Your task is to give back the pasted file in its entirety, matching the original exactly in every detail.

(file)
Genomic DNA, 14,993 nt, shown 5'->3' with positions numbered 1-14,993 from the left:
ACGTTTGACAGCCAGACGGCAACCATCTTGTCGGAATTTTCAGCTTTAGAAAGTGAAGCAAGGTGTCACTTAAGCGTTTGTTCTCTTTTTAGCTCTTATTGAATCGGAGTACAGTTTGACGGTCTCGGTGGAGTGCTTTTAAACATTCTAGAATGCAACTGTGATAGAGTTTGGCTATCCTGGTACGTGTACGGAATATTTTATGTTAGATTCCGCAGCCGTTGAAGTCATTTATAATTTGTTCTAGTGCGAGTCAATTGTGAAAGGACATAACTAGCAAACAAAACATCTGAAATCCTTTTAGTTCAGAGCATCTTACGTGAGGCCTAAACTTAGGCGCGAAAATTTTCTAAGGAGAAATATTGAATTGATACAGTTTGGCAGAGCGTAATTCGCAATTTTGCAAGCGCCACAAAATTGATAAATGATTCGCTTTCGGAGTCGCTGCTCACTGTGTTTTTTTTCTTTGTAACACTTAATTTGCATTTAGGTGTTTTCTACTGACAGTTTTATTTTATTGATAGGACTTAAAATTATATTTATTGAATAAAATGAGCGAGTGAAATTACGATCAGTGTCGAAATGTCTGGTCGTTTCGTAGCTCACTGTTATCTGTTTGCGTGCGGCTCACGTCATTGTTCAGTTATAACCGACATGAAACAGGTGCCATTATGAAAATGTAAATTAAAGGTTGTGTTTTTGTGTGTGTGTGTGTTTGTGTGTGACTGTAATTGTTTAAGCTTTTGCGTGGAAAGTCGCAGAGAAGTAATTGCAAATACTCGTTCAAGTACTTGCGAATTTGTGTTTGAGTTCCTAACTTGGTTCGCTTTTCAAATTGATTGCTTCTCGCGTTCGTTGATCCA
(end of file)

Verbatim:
Genomic DNA, 14,993 nt, shown 5'->3' with positions numbered 1-14,993 from the left:
ACGTTTGACAGCCAGACGGCAACCATCTTGTCGGAATTTTCAGCTTTAGAAAGTGAAGCAAGGTGTCACTTAAGCGTTTGTTCTCTTTTTAGCTCTTATTGAATCGGAGTACAGTTTGACGGTCTCGGTGGAGTGCTTTTAAACATTCTAGAATGCAACTGTGATAGAGTTTGGCTATCCTGGTACGTGTACGGAATATTTTATGTTAGATTCCGCAGCCGTTGAAGTCATTTATAATTTGTTCTAGTGCGAGTCAATTGTGAAAGGACATAACTAGCAAACAAAACATCTGAAATCCTTTTAGTTCAGAGCATCTTACGTGAGGCCTAAACTTAGGCGCGAAAATTTTCTAAGGAGAAATATTGAATTGATACAGTTTGGCAGAGCGTAATTCGCAATTTTGCAAGCGCCACAAAATTGATAAATGATTCGCTTTCGGAGTCGCTGCTCACTGTGTTTTTTTTCTTTGTAACACTTAATTTGCATTTAGGTGTTTTCTACTGACAGTTTTATTTTATTGATAGGACTTAAAATTATATTTATTGAATAAAATGAGCGAGTGAAATTACGATCAGTGTCGAAATGTCTGGTCGTTTCGTAGCTCACTGTTATCTGTTTGCGTGCGGCTCACGTCATTGTTCAGTTATAACCGACATGAAACAGGTGCCATTATGAAAATGTAAATTAAAGGTTGTGTTTTTGTGTGTGTGTGTGTTTGTGTGTGACTGTAATTGTTTAAGCTTTTGCGTGGAAAGTCGCAGAGAAGTAATTGCAAATACTCGTTCAAGTACTTGCGAATTTGTGTTTGAGTTCCTAACTTGGTTCGCTTTTCAAATTGATTGCTTCTCGCGTTCGTTGATCCA